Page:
The good news was that starting the next school year she would start full time with the school she switched to before last festival. This was a Fresh start. It seemed much easier to pick up, to start fresh and to fit and to belong.

In reality, it became much more difficult when we started a new school year. Not only did she (we actually) miss friends and teachers near and dear to her, but there would be no time for connections or really much of anything else. This year she would begin going to this new studio over an hour away without the comfort of a shift from one place to another in the middle of season’s kind of keeping her foot in familiar studio doors. Emotionally, that was hard. She would be driving herself on an evening commute most adults find tedious. She would have to work in a restaurant every day to help pay for classes, pointe shoes, oil changes, gas, flat tires, her phone bill, and a lot of little things in between. She would have to finish school work for her Senior year of high school before work, pick up another teenager from her school, make a commute to the studio after already having put in a full day at work and school, and be signed up to do this 6 days a week.

Add to all of that everything else a normal teenage girl has on her plate and mix it with a large family (8 kids, 7 at home plus mom and dad) and you have busy most days, and a mess other days. In order to do what she wants in life she would, we would be willing to deal with the messes.

Flash forward to where she is not between to where she has ALWAYS belonged- Dance Festival. Where for an entire weekend all of that disappears. She is in one place with likeminded people. She is surrounded by what she loves. She can just Dance.

A dance festival that is made up of Hundreds of students who are there with a love of dance and an eagerness to learn,teachers there who are excited about fresh faces, and many organizers and volunteers who have prepared all year for this. Those people who are there for these kids to grow and learn and to maybe have the chance at a scholarship that will get them to a place they could never have gone without a scholarship, or to receive a scholarship to help send them to a school or a summer intensive or master classes that will grow them are like family. And though Scholarships are amazing for these kids, the kids who may never receive one have won. Those kids who soak in the teaching and the friendships have won the infectious spirit of the comradery that fills the classes and an energy that you don’t seem to get at a lot of dance conventions or competitions because this is us. This is our region. These are the boys and girls you have grown up with in dance. People you see at shows, and master classes and auditions in the area. These hundreds of people who become your mentors and friends have forever found a place in your heart. The encouragement whether through individual correction or just being in the room with inspiring people is a prize for everyone in attendance, parents, students and teachers alike.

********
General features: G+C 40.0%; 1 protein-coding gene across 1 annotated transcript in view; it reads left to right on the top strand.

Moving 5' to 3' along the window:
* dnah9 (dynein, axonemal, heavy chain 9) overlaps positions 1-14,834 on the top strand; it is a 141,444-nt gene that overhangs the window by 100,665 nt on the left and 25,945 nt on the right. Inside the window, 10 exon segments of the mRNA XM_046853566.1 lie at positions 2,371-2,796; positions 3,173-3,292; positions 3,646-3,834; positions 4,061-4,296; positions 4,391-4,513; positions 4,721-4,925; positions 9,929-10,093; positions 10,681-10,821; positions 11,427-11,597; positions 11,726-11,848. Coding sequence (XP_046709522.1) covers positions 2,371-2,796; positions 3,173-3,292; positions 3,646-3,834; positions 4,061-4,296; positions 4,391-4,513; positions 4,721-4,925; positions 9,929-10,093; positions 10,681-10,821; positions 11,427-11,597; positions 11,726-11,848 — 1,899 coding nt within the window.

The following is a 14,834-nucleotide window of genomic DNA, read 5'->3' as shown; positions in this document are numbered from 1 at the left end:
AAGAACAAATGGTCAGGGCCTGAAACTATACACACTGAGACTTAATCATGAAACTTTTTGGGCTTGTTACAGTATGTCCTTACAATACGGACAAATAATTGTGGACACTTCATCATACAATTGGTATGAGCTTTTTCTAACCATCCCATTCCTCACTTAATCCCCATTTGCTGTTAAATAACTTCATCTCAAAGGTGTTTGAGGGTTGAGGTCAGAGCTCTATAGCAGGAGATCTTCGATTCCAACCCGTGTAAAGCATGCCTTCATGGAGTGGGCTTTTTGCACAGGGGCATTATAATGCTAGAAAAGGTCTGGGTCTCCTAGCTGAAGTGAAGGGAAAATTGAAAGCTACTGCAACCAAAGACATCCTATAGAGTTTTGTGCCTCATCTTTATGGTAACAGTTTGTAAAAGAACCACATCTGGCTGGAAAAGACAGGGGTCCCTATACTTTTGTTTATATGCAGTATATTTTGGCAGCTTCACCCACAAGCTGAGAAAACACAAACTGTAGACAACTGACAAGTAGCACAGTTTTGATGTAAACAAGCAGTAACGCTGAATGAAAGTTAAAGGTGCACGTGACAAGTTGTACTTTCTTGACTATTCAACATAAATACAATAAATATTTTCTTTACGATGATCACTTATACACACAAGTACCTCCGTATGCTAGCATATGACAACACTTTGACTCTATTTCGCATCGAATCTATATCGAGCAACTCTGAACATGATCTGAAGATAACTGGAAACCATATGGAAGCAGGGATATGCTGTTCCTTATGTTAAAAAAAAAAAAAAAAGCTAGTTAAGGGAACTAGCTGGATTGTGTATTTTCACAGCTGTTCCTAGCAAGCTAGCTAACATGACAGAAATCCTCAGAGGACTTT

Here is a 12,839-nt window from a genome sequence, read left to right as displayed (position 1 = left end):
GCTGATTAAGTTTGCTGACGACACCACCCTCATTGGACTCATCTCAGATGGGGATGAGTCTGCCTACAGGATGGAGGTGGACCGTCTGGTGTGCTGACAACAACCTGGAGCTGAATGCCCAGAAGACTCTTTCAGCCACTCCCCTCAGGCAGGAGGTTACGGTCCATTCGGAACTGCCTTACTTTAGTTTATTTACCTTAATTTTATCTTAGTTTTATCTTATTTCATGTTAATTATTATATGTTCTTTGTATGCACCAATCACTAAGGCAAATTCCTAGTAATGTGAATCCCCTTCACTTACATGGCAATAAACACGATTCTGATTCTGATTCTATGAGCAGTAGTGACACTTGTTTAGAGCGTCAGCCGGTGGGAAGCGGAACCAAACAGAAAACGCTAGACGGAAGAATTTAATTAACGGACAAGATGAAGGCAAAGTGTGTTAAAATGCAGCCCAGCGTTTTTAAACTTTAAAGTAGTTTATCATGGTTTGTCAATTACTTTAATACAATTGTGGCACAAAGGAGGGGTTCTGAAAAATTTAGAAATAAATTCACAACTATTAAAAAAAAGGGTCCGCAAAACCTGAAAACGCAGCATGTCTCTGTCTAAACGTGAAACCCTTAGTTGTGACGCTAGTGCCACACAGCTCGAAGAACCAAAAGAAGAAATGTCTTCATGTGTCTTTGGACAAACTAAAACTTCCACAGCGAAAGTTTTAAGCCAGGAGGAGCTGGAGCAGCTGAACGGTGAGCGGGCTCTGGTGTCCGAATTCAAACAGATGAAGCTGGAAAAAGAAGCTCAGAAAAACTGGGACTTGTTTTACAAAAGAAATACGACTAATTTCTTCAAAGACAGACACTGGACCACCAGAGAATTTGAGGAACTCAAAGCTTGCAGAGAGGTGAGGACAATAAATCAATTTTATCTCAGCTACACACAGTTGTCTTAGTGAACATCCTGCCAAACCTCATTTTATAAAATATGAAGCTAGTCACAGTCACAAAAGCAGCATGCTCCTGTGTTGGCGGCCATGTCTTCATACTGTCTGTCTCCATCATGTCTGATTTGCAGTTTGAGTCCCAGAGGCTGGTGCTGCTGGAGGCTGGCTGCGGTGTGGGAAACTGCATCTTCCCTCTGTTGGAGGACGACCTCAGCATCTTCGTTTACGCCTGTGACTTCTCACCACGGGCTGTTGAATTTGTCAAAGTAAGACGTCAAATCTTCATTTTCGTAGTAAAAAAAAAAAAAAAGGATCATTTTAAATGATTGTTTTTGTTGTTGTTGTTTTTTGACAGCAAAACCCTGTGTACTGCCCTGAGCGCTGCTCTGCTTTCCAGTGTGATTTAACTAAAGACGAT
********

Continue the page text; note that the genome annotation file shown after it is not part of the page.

It is wonderful.
This is home.
Everyone is here, together and there is no in between.
All of HER studios are there
All of HER teachers are with her.
All of HER friends are everywhere she looks.
This is a place. Where my daughter has always felt connected. This is a place where she has always felt the freedom to search, and reach, to be who she is, to grow, to shine, to dance and not just to dream but to grab a hold of those dreams and keep running with them .

This is the most bittersweet day of her life…. so far.

This is when I, as her mom realize that as she has been growing before my eyes, as she has been working; working hard to reach what might just be a dream, that this is it.
She is no longer between. This is a marker for her. This huge part of her childhood and her journey toward making dreams come closer to reality.

This is the moment when she takes off and just keeps moving forward.
This is the first day of her last dance festival.

This is the most bittersweet day of her life.

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An open letter to Sara Michelle Murawski, Ballerina

An open letter to Sara Michelle Murawski, Ballerina

Dear Sara,

This week the world watched you at the very top of your game. You danced lead roles in the most beloved of all Christmastime ballets. You accomplished a dream not just of yours, but of little girls, in your big city, in your hometown, and in the entire world.

As you took the stage you felt that. As you lifted your jewel covered head to gracefully step through the open wing and as you felt the light warm your face you absolutely lived it. You lived that very moment for every little girl, everywhere, with a dream.

When the curtain fell, your dreams still soared and your life felt maybe just a little too blissful and beautiful to be true. You felt accomplished. Fulfilled. You felt utter joy and absolute glee.

Then every dream you lived seemed to be crushed in an instant with one big blow.